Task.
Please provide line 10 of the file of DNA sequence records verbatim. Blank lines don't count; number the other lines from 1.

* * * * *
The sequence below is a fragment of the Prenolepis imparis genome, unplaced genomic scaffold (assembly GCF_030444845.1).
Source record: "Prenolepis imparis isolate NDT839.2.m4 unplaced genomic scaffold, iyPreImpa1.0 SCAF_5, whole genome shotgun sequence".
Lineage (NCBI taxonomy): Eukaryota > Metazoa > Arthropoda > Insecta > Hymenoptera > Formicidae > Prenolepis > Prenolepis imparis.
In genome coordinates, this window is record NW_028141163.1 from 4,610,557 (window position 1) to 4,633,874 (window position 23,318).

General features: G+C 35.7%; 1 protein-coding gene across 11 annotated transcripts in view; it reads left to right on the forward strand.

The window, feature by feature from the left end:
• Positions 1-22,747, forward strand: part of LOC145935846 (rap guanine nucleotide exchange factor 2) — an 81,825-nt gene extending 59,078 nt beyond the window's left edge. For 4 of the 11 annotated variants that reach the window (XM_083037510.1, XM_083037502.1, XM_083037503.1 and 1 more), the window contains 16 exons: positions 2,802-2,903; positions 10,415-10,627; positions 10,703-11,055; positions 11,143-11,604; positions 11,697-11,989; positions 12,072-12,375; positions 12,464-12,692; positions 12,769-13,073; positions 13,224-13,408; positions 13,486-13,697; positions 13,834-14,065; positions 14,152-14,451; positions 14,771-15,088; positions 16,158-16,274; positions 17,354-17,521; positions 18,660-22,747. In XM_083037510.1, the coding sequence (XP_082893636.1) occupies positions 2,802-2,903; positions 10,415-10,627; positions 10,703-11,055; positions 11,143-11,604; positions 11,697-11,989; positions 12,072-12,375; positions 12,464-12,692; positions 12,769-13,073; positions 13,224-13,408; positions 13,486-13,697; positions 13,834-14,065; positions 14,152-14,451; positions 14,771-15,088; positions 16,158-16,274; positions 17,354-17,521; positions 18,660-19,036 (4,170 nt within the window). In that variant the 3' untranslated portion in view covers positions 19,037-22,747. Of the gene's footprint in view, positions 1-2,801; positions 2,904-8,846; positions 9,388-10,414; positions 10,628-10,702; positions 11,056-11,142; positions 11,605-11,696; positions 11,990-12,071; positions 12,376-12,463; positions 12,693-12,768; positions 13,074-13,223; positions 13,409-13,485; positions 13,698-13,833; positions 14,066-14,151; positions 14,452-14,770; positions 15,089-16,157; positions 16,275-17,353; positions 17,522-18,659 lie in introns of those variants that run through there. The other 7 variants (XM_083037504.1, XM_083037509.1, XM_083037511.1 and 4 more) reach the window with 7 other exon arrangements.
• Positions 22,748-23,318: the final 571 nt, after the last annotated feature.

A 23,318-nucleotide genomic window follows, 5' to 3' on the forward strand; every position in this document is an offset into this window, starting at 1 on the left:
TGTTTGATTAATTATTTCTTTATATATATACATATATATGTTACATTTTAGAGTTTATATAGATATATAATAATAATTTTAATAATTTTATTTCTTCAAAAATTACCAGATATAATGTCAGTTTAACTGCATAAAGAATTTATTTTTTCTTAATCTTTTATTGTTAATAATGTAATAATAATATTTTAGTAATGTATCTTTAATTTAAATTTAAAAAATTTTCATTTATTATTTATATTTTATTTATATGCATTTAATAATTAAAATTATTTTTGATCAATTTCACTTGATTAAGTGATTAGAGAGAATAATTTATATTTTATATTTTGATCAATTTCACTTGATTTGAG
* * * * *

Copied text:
TGTTTGATTAATTATTTCTTTATATATATACATATATATGTTACATTTTAGAGTTTATATAGATATATAATAATAATTTTAATAATTTTATTTCTTCAAAAATTACCAGATATAATGTCAGTTTAACTGCATAAAGAATTTATTTTTTCTTAATCTTTTATTGTTAATAATGTAATAATAATATTTTAGTAATGTATCTTTAATTTAAATTTAAAAAATTTTCATTTATTATTTATATTTTATTTATATGCATTTAATAATTAAAATTATTTTTGATCAATTTCACTTGATTAAGTGATTAGAGAGAATAATTTATATTTTATATTTTGATCAATTTCACTTGATTTGAG